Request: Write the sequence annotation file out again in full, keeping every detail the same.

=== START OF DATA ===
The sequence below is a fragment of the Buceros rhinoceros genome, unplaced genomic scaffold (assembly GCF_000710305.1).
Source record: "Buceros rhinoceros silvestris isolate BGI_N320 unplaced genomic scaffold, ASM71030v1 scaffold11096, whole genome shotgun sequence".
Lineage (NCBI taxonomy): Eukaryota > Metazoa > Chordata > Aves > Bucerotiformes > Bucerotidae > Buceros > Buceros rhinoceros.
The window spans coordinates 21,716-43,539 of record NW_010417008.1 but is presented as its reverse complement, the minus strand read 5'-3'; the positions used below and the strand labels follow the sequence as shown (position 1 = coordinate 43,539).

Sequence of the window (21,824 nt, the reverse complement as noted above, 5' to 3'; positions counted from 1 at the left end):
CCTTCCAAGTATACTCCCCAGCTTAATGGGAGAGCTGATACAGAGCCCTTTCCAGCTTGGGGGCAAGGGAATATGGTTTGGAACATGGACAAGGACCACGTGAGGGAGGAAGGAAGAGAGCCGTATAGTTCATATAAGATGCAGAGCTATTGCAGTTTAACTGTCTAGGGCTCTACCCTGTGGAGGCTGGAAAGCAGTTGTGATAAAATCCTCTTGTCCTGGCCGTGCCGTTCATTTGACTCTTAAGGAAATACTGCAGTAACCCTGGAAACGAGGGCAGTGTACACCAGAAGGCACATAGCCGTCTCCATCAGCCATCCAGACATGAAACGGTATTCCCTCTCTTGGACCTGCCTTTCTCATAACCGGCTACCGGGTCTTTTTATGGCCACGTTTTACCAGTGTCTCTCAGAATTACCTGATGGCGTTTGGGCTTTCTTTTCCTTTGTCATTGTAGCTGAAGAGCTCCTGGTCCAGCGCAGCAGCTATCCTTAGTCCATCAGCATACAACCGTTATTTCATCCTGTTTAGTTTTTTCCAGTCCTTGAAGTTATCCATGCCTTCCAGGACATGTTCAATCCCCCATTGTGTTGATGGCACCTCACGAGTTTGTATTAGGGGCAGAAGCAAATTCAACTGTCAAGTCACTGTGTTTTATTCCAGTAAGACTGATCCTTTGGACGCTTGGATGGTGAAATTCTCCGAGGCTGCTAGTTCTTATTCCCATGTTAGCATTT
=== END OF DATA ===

The sequence below is a fragment of the Buceros rhinoceros genome, unplaced genomic scaffold (assembly GCF_000710305.1).
Source record: "Buceros rhinoceros silvestris isolate BGI_N320 unplaced genomic scaffold, ASM71030v1 scaffold11096, whole genome shotgun sequence".
Lineage (NCBI taxonomy): Eukaryota > Metazoa > Chordata > Aves > Bucerotiformes > Bucerotidae > Buceros > Buceros rhinoceros.
The window spans coordinates 21,716-43,539 of record NW_010417008.1 but is presented as its reverse complement, the minus strand read 5'-3'; the positions used below and the strand labels follow the sequence as shown (position 1 = coordinate 43,539).

Sequence of the window (21,824 nt, the reverse complement as noted above, 5' to 3'; positions counted from 1 at the left end):
CCTTCCAAGTATACTCCCCAGCTTAATGGGAGAGCTGATACAGAGCCCTTTCCAGCTTGGGGGCAAGGGAATATGGTTTGGAACATGGACAAGGACCACGTGAGGGAGGAAGGAAGAGAGCCGTATAGTTCATATAAGATGCAGAGCTATTGCAGTTTAACTGTCTAGGGCTCTACCCTGTGGAGGCTGGAAAGCAGTTGTGATAAAATCCTCTTGTCCTGGCCGTGCCGTTCATTTGACTCTTAAGGAAATACTGCAGTAACCCTGGAAACGAGGGCAGTGTACACCAGAAGGCACATAGCCGTCTCCATCAGCCATCCAGACATGAAACGGTATTCCCTCTCTTGGACCTGCCTTTCTCATAACCGGCTACCGGGTCTTTTTATGGCCACGTTTTACCAGTGTCTCTCAGAATTACCTGATGGCGTTTGGGCTTTCTTTTCCTTTGTCATTGTAGCTGAAGAGCTCCTGGTCCAGCGCAGCAGCTATCCTTAGTCCATCAGCATACAACCGTTATTTCATCCTGTTTAGTTTTTTCCAGTCCTTGAAGTTATCCATGCCTTCCAGGACATGTTCAATCCCCCATTGTGTTGATGGCACCTCACGAGTTTGTATTAGGGGCAGAAGCAAATTCAACTGTCAAGTCACTGTGTTTTATTCCAGTAAGACTGATCCTTTGGACGCTTGGATGGTGAAATTCTCCGAGGCTGCTAGTTCTTATTCCCATGTTAGCATTT